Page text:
Coaching Change @ Kahuku
What is that adage? "The only constant in life is change." Kahuku football has experienced that several times in the past few years in regards to its head football coach. Actually since 2013 the Kahuku varsity football team has had 5 different head coaches. For almost any other program in the state and maybe even the nation that kind of uncertainty would definitely undermine the success of the program. @ Kahuku . . . not so much.
After losing @ home for the first time in nearly 11 years combined with consecutive regular season losses for the 1st time since 1996 - at the very least the mood of Red Raider Nation is that they're a little concerned. And yet I believe @ the end of the season our boys will be in familiar territory - competing for a state championship.
Why do I believe that? In my interactions with 1st year head coach Sterling Carvalho I have seen boldness in him to initiate change - which was perfectly demonstrated by his mid-season switch of offensive coordinators. Daring to make that kind of major change is a characteristic common to our great Red Raider coaches. And because of it they took the standards and expectations of their era and raised them to the next level. If Sterling doesn't actually win the State Championship this year it'll come real soon.
During the Clarence Lavarias era Kahuku did ok. When Lester Souza took over then we did a little better. However, in 1988 some administrator decided that a coach from outside our community should be the head coach. He was not the right person for the job and Kahuku struggled through one of its toughest seasons finishing with a 3 and 7 record.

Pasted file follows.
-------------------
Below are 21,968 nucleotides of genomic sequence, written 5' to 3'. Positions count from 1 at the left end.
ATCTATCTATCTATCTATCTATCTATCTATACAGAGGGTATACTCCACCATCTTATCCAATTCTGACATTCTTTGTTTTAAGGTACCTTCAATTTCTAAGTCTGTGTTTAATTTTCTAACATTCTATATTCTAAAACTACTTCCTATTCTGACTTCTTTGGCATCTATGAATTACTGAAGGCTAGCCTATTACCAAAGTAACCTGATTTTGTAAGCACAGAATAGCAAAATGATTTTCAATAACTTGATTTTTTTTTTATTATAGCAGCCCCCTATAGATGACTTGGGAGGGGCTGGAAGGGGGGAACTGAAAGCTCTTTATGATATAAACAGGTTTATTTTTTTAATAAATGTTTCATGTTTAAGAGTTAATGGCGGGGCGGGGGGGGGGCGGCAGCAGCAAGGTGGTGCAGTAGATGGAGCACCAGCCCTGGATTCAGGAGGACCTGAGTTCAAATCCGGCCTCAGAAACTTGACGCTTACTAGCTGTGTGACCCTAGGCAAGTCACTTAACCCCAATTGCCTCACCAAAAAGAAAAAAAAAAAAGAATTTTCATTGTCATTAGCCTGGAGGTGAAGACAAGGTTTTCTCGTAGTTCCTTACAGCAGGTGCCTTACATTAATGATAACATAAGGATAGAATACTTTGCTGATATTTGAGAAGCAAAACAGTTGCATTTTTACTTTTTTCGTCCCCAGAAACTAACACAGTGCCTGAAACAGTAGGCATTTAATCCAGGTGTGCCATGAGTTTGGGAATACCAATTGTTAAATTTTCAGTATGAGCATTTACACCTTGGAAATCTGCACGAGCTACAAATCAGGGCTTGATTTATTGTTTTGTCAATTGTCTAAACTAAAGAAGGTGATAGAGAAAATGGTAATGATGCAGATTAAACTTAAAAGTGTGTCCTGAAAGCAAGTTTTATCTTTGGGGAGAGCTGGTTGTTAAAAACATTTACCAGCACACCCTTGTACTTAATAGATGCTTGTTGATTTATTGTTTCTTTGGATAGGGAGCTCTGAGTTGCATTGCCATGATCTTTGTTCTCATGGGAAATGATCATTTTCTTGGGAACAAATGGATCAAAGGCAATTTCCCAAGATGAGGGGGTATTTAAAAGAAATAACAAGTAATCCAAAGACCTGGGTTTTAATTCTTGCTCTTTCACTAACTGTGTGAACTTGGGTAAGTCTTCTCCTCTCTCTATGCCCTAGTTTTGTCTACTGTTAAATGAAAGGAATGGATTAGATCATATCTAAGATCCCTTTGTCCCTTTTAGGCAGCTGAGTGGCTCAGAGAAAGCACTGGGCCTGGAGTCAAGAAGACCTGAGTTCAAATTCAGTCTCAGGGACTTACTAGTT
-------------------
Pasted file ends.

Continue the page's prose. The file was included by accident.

Ironically, a mainland white boy by the name of Doug Semones would take over as coach in 1989. In his very 1st year at the helm he orchestrated Kahuku to its 1st OIA title in 17 years and its 1st appearance in the Oahu Prep Bowl - the de facto state championship at the time. OIA Championships and Prep Bowl appearances soon became the standard. However, after frustratingly close losses in several Prep Bowls coach Doug decided to pursue greener pastures in 1996.
Semones' departure opened the door for Siuaki Livai to take the helm. After an initial losing season in 1996 and being banished to the White conference the following season Coach Livai would go on to change the landscape of high school football in the 808 state. His first goal was regaining the OIA title and getting back to the Prep Bowl and he accomplished that in the 1998 season. In the 1999 season Kahuku was again OIA champs and played in the newly minted Hawaii High School Athletic Association State Championship tournament. They would reach the championship game only to lose another close one. Coach Siuaki, however, was not discouraged and achieved his next tier goal in the 2000 season when Kahuku became the only team not named St. Louis to win the final Hawaii high school football game in the last 15 years. Kahuku won again in 2001 to "Leave no doubt." Then winning State championships became the standard.
Coach Reggie Torres kept up the standard. Even one year wonder Lee Leslie got us to the HHSAA semi-final. And as we know Vavae Tata won the state title his first year and lost it the 2nd year. Makoa Freitas was also able to get Kahuku back to the title game in his one year stint.
Here and Now
Unfortunately a pattern has been set in the last few off seasons as we've become accustomed to guessing on whether or not the current coach is going to keep his job. And relatedly who is going to be the new coach. All the while our young men have been left to suffer in limbo. Or have they?
Interestingly enough in the recent merry go round of coaches the emphasis has been on the changing of coaches when the situation organically became about coaching change. Then the naturally resilient spirit of our community and the inherently strong families within it dictated to their young men - whether through conduct or inference - that you'll be fine. And they have been! So what might've looked like a train wreck of a season just a few weeks ago has turned into an opportunity for these young men to mature as a team. They no doubt have developed individual traits that endear them to each other. And through all the chaos that change can bring this team has been unphased, undaunted, undeterred . . . and yes . . . on the cusp of another state championship quest!